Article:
Is it necessary for a psychiatric expert to medically diagnose a psychiatric illness in order for me to receive compensation for the psychological impacts a motor vehicle crash has had on me?
Today’s case is a Supreme Court of Canada decision (Saadati v. Moorhead, 2017 SCC 28) that establishes expert medical opinion is not a precondition for proving a compensable mental injury. In the previous trial decision (Saadati v. Moorhead, 2014 BCSC 1365), Justice Funt concluded that the plaintiff had suffered a mental injury despite no physical injuries, and no medical diagnosis or expert opinion suggesting that the plaintiff suffered a psychological injury. Justice Funt’s finding was based entirely on testimony provided by the plaintiff’s friends and family who described the plaintiff as a “changed man”. As a result, the plaintiff was awarded $100,000.00 for the pain and suffering that had arisen from this psychological injury.
The trial decision was appealed and overturned by the BC Court of Appeal (Saadati v. Moorhead, 2015 BCCA 393) on the basis that an expert medical opinion diagnosing a recognized psychiatric illness is a precondition for establishing a compensable mental injury. Without this expert evidence, the BC Court of Appeal decided that a judge cannot conclude that a mental injury has been suffered as, “a judge is not qualified to say what is, or is not, an illness”.
On appeal to the Supreme Court of Canada, it was determined that expert medical evidence is not a precondition to recovery for a mental injury and the trial decision was restored. With that said, the Supreme Court of Canada was careful to point out that although diagnosis of a recognized pyshciatric illness by a medical expert is not mandatory to establish a compensable mental injury, it is still a very useful and persuasive piece of evidence for a court to consider when faced with alleged psychological injuries:
 This Court has, however, never required claimants to show a recognizable psychiatric illness as a precondition to recovery for mental injury. Nor, in my view, would it be desirable for it to do so now. Just as recovery for physical injury is not, as a matter of law, conditioned upon a claimant adducing expert diagnostic evidence in support, recovery for mental injury does not require proof of a recognizable psychiatric illness. This and other mechanisms by which some courts have historically sought to control recovery for mental injury are, in my respectful view, premised upon dubious perceptions of psychiatry and of mental illness in general, which Canadian tort law should repudiate. Further, the elements of the cause of action of negligence, together with the threshold stated by this Court in Mustapha v. Culligan of Canada Ltd., 2008 SCC 27,  2 S.C.R. 114, at para. 9, for proving mental injury, furnish a sufficiently robust array of protections against unworthy claims. I therefore conclude that a finding of legally compensable mental injury need not rest, in whole or in part, on the claimant proving a recognized psychiatric illness. It follows that I would allow the appeal and restore the trial judge’s award.
 Nor should any of this be taken as suggesting that expert evidence cannot assist in determining whether or not a mental injury has been shown. In assessing whether the claimant has succeeded, it will often be important to consider, for example, how seriously the claimant’s cognitive functions and participation in daily activities were impaired, the length of such impairment and the nature and effect of any treatment (Mulheron, at p. 109). To the extent that claimants do not adduce relevant expert evidence to assist triers of fact in applying these and any other relevant considerations, they run a risk of being found to have fallen short. As Thomas J. observed in van Soest (at para. 103), “[c]ourts can be informed by the expert opinion of modern medical knowledge”, “without needing to address the question whether the mental suffering is a recognisable psychiatric illness or not”. To be clear, however: while relevant expert evidence will often be helpful in determining whether the claimant has proven a mental injury, it is not required as a matter of law. Where a psychiatric diagnosis is unavailable, it remains open to a trier of fact to find on other evidence adduced by the claimant that he or she has proven on a balance of probabilities the occurrence of mental injury. And, of course, it also remains open to the defendant, in rebutting a claim, to call expert evidence establishing that the accident cannot have caused any mental injury, or at least any mental injury known to psychiatry. While, for the reasons I have given, the lack of a diagnosis cannot on its own be dispositive, it is something that the trier of fact can choose to weigh against evidence supporting the existence of a mental injury.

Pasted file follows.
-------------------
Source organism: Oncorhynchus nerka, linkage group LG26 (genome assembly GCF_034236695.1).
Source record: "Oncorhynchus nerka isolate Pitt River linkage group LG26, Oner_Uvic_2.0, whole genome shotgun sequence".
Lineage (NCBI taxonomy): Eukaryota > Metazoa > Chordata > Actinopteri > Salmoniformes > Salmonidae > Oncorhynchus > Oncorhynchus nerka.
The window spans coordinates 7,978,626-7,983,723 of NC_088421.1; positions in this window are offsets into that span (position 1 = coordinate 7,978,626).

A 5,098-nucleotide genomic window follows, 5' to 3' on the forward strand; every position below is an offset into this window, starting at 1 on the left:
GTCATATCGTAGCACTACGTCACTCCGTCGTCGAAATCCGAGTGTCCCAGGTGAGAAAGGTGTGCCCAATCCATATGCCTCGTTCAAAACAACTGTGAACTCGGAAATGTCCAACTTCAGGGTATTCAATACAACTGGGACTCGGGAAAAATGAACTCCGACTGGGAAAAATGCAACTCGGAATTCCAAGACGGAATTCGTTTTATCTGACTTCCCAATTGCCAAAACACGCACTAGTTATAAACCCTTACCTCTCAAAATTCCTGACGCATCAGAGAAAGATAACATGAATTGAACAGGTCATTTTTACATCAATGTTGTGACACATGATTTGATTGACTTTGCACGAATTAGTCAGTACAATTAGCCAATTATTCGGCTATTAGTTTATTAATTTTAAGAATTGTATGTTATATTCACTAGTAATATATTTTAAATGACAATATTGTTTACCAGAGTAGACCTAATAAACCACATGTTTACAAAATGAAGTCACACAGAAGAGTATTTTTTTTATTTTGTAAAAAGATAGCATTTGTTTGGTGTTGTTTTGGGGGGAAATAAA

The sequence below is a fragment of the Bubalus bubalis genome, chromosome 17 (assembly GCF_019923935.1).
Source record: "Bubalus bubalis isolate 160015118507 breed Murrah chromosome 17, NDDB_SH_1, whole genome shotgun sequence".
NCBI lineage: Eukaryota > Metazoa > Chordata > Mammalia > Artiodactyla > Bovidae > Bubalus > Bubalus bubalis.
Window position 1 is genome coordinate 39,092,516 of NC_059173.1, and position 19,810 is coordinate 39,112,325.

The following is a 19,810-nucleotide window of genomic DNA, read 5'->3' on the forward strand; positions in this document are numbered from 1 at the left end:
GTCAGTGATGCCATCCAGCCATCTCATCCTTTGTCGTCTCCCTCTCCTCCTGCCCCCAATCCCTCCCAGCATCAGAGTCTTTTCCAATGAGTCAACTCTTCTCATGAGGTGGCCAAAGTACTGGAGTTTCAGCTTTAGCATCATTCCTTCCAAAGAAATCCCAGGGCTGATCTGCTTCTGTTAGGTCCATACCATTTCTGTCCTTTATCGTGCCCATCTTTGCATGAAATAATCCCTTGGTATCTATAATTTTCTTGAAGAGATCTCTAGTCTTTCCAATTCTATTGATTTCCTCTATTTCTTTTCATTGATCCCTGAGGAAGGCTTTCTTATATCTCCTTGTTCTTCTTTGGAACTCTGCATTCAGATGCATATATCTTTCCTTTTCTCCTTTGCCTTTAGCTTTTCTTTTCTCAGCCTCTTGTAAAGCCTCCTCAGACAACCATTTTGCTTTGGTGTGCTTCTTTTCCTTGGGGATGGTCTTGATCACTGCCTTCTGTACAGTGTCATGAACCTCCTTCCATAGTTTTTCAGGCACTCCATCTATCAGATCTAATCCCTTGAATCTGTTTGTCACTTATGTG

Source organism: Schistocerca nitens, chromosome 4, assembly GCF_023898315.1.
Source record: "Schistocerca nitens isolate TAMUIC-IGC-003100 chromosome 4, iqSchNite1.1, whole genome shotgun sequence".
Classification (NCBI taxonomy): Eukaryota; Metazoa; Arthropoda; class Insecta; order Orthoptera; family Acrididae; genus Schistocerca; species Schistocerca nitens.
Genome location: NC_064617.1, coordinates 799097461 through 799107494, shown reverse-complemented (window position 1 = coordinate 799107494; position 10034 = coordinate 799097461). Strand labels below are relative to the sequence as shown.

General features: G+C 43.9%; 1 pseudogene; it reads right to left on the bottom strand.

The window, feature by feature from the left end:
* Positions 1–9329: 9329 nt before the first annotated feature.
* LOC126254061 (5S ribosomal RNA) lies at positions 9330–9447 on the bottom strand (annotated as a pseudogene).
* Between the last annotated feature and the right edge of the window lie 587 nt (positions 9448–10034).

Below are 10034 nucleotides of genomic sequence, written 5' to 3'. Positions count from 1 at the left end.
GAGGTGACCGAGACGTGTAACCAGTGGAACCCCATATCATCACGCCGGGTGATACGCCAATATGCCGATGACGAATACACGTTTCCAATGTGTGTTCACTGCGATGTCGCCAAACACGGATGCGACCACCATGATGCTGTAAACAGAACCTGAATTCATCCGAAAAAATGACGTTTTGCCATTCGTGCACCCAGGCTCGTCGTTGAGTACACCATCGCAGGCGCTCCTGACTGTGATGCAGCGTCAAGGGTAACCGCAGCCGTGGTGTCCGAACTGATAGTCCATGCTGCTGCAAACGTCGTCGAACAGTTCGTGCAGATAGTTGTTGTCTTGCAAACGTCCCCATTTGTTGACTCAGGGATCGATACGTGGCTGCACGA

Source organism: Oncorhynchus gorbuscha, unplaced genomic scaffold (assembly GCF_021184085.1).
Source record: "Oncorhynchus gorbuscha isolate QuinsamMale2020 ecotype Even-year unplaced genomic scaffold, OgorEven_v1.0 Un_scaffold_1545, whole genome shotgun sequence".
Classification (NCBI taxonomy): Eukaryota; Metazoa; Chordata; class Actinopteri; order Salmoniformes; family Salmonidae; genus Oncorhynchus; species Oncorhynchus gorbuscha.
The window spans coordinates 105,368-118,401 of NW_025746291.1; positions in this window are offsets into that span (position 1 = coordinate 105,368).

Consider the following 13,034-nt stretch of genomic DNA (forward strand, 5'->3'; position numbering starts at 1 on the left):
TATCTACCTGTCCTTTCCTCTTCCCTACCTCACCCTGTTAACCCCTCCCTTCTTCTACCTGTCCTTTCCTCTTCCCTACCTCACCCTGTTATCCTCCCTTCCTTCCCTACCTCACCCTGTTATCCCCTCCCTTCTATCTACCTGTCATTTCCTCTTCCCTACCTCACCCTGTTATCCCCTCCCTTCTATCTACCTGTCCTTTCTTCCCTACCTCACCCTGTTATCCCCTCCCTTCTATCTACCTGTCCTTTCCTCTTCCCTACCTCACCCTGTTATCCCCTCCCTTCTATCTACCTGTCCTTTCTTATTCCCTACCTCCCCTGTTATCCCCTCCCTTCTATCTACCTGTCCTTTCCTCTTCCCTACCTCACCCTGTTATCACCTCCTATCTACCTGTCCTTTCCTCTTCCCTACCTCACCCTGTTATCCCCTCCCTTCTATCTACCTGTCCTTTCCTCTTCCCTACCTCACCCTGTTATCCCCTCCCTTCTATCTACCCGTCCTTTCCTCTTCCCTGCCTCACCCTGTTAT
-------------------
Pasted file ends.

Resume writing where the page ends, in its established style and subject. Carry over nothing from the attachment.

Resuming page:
I see no legal error in the trial judge’s treatment of the evidence of the appellant’s symptoms as supporting a finding of mental injury. Those symptoms fit well within the Mustapha parameters of mental injury which I have already recounted. While there was no expert testimony associating them with a condition identified in the DSM or ICD, I reiterate that what matters is substance — meaning, those symptoms — and not the label. And, the evidence accepted by the trial judge clearly showed a serious and prolonged disruption that transcended ordinary emotional upset or distress.